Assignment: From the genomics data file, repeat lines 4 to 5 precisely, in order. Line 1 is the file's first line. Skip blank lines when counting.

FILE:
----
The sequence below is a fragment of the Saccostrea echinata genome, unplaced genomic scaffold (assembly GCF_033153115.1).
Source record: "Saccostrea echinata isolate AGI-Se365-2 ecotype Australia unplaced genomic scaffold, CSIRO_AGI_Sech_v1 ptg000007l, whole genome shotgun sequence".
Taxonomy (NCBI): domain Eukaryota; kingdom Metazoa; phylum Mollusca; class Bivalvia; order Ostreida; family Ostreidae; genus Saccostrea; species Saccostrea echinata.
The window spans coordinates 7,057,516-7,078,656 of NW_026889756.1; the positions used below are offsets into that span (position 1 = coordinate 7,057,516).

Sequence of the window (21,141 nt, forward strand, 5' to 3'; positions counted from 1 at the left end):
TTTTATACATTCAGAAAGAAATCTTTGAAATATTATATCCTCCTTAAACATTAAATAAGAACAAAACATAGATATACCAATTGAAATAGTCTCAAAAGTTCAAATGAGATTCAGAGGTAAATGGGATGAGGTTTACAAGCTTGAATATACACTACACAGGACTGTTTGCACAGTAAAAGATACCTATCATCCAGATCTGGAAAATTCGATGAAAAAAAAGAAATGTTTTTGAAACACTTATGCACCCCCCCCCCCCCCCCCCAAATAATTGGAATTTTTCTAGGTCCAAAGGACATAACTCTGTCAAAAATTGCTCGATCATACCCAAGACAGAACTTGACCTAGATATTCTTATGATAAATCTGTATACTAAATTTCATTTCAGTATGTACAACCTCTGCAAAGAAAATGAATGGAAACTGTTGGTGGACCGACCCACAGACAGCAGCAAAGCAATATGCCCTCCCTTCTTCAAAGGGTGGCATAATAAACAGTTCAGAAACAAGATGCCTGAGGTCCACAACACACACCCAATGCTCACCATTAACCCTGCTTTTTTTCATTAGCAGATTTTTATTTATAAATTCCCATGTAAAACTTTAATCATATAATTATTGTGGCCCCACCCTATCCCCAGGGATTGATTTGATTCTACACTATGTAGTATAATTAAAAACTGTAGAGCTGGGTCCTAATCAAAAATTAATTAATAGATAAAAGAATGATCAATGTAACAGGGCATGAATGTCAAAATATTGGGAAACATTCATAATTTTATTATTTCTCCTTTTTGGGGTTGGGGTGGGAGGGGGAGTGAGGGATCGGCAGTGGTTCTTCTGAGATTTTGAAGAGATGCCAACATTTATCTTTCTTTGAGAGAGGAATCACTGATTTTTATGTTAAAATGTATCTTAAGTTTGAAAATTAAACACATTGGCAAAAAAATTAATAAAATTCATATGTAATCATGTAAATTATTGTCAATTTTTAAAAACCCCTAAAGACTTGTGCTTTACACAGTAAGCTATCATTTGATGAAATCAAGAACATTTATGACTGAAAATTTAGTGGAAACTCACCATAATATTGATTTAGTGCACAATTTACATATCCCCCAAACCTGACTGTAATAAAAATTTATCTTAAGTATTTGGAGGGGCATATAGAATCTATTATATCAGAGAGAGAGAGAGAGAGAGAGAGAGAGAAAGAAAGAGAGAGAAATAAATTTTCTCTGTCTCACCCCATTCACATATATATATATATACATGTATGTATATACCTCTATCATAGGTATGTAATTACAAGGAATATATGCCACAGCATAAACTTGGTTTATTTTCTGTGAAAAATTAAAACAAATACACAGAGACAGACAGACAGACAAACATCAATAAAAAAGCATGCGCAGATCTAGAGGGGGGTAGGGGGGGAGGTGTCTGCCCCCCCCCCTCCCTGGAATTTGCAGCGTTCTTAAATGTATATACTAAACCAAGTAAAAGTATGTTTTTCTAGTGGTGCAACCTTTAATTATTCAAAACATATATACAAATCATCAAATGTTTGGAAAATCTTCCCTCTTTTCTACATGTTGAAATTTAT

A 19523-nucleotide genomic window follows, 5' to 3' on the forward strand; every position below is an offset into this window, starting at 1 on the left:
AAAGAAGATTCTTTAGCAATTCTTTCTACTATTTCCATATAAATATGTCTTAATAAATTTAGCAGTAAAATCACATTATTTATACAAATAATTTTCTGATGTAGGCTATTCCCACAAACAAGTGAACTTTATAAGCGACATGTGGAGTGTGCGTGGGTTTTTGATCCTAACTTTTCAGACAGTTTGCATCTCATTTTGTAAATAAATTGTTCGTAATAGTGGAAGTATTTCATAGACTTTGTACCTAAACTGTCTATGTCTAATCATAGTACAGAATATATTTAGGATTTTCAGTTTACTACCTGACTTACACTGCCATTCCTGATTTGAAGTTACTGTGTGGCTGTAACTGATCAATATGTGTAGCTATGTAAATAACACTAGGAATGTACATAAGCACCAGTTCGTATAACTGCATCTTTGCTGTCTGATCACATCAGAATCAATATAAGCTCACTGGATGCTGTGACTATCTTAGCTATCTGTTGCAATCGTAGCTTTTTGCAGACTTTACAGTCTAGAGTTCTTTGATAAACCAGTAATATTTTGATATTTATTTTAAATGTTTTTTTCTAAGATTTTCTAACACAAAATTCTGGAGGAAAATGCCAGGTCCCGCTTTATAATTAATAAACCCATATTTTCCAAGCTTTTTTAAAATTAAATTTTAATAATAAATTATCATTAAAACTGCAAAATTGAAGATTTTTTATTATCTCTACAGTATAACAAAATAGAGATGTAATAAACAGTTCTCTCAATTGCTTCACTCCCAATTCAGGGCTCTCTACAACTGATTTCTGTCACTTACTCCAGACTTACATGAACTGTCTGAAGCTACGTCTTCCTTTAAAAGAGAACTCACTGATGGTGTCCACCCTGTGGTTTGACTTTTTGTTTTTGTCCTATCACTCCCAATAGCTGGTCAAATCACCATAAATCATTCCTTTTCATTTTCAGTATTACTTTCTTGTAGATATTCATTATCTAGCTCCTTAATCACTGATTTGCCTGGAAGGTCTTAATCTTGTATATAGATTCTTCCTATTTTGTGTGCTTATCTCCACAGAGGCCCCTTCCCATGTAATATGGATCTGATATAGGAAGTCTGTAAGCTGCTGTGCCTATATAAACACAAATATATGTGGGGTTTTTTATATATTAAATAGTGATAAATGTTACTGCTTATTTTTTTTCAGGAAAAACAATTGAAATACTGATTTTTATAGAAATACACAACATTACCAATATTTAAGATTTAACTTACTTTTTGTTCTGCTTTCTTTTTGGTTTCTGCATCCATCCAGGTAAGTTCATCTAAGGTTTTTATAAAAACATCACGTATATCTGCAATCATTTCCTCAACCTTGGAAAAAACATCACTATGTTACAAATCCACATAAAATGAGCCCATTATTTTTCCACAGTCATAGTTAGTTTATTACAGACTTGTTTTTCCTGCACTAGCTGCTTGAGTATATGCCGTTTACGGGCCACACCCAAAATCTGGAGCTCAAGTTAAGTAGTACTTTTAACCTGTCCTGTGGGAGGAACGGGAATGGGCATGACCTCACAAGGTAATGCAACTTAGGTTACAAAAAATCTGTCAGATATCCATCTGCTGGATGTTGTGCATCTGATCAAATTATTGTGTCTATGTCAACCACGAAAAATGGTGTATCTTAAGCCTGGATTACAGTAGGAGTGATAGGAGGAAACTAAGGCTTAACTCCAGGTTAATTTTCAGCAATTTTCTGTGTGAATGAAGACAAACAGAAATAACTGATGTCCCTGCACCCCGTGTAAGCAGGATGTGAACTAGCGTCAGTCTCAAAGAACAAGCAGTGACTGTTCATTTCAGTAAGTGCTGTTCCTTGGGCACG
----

The window spans coordinates 7,057,516-7,078,656 of NW_026889756.1; the positions used below are offsets into that span (position 1 = coordinate 7,057,516).

Sequence of the window (21,141 nt, forward strand, 5' to 3'; positions counted from 1 at the left end):